Use the number weights to find different ways of balancing the equaliser.
Can you hang weights in the right place to make the equaliser
Can you work out how to balance this equaliser? You can put more
than one weight on a hook.
If you have only four weights, where could you place them in order
to balance this equaliser?
Can you work out what is wrong with the cogs on a UK 2 pound coin?
What happens when you turn these cogs? Investigate the differences
between turning two cogs of different sizes and two cogs which are
Meg and Mo need to hang their marbles so that they balance. Use the
interactivity to experiment and find out what they need to do.
Meg and Mo still need to hang their marbles so that they balance,
but this time the constraints are different. Use the interactivity
to experiment and find out what they need to do.
Mo has left, but Meg is still experimenting. Use the interactivity
to help you find out how she can alter her pouch of marbles and
still keep the two pouches balanced.
Balance the bar with the three weight on the inside.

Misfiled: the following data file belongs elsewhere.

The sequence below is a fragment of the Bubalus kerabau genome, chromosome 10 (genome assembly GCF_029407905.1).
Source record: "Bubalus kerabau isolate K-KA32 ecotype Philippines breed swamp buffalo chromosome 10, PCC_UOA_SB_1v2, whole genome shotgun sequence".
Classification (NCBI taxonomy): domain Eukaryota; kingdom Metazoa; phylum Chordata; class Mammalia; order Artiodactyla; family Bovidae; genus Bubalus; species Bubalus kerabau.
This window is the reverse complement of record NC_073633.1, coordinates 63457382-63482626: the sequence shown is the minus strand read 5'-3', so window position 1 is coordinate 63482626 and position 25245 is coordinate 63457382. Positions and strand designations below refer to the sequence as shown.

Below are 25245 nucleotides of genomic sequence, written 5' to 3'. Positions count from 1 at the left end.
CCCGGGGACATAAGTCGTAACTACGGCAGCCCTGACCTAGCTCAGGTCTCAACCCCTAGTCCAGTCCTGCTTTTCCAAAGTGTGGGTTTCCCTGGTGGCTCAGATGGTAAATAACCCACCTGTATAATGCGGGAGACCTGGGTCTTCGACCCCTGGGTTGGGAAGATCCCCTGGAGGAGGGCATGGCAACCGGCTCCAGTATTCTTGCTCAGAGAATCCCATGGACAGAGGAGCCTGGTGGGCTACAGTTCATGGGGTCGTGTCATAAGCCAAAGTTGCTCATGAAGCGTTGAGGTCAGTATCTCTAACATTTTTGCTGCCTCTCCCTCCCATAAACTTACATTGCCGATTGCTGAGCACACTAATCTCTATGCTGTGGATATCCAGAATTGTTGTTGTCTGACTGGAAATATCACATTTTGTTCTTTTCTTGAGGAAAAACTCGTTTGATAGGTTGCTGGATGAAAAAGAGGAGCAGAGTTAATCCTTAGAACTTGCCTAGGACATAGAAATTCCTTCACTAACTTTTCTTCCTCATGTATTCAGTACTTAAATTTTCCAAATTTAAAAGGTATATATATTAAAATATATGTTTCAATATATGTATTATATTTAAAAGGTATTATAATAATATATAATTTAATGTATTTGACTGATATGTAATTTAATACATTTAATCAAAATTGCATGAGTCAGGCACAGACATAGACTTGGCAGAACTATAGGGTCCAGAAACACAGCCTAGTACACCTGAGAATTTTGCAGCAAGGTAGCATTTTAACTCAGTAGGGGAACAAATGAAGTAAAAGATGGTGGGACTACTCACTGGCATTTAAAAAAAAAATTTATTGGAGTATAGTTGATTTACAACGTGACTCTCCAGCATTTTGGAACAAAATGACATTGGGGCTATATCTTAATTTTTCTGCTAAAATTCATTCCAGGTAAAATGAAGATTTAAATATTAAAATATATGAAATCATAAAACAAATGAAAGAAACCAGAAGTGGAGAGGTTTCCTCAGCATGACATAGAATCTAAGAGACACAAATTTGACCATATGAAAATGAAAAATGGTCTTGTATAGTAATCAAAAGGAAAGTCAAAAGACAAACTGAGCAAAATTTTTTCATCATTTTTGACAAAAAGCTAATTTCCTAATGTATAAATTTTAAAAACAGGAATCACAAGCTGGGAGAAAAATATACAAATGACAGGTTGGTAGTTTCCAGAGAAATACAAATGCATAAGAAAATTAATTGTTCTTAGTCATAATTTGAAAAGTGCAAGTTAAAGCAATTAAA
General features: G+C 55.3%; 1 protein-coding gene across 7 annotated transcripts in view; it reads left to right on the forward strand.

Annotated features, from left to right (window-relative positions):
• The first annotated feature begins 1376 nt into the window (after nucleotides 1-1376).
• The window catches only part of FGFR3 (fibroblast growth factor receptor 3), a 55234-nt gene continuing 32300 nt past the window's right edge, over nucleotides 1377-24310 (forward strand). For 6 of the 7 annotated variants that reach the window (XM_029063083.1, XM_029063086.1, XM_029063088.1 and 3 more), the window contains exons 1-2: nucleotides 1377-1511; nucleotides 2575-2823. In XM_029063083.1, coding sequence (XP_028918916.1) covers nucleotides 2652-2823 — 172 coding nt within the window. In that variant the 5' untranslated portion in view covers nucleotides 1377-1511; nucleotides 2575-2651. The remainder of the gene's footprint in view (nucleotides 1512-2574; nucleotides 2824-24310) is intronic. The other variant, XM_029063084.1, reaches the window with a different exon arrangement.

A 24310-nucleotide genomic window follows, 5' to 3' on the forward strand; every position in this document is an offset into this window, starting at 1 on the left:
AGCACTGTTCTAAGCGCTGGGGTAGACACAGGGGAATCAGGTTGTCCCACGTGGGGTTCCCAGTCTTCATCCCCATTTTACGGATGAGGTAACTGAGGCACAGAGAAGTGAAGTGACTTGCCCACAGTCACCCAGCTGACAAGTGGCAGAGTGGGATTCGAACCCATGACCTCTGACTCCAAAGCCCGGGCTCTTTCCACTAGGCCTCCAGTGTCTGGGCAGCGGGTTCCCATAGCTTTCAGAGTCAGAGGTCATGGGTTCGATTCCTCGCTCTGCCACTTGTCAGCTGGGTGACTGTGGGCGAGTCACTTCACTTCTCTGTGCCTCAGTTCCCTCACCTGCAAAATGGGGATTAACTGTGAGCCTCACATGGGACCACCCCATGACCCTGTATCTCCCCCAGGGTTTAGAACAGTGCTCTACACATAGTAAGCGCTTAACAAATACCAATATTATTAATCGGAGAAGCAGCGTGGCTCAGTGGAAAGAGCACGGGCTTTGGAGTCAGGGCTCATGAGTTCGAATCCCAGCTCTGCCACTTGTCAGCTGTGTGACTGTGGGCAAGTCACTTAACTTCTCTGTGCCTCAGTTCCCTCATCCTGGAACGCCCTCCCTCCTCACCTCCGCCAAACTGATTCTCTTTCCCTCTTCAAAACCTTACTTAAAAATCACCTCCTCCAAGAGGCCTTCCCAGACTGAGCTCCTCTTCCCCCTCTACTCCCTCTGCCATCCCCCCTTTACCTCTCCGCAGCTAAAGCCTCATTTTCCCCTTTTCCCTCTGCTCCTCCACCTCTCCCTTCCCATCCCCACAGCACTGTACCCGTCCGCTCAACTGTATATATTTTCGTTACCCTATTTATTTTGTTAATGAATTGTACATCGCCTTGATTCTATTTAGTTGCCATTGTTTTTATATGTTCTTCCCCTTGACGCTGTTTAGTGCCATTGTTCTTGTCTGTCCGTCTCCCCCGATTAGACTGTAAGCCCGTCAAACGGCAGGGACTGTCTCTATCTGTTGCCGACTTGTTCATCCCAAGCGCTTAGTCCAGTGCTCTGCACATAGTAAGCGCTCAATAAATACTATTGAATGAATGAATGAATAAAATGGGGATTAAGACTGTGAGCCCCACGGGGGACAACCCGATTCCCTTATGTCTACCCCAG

If you were to set the X weight to 2 what do you think the angle
Attach weights of 1, 2, 4, and 8 units to the four attachment
points on the bar. Move the bar from side to side until you find a
balance point. Is it possible to predict that position?
A ball whooshes down a slide and hits another ball which flies off
the slide horizontally as a projectile. How far does it go?
Whirl a conker around in a horizontal circle on a piece of string.
What is the smallest angular speed with which it can whirl?
A cone is glued to a hemisphere. When you place it on a table in
what position does it come to rest?
Charles clearly explains why the answer to this problem is 6.
George has explained his thinking nicely by looking at all the different combinations.
Tom and Nick had 2 very different approaches to solving this problem. Can you think of any more?
As this is a tool for modelling and investigating the spread of epidemics we will publish any more interesting results sent in.
This article for teachers sets out some ideas for introducing
children to some of the concepts at the root of mechanics.
The second of two articles explaining how to include talk in maths
An article for teachers and pupils that encourages you to look at the mathematical properties of similar games.
Thinking of circles as polygons with an infinite number of sides -
but how does this help us with our understanding of the
circumference of circle as pi x d? This challenge investigates this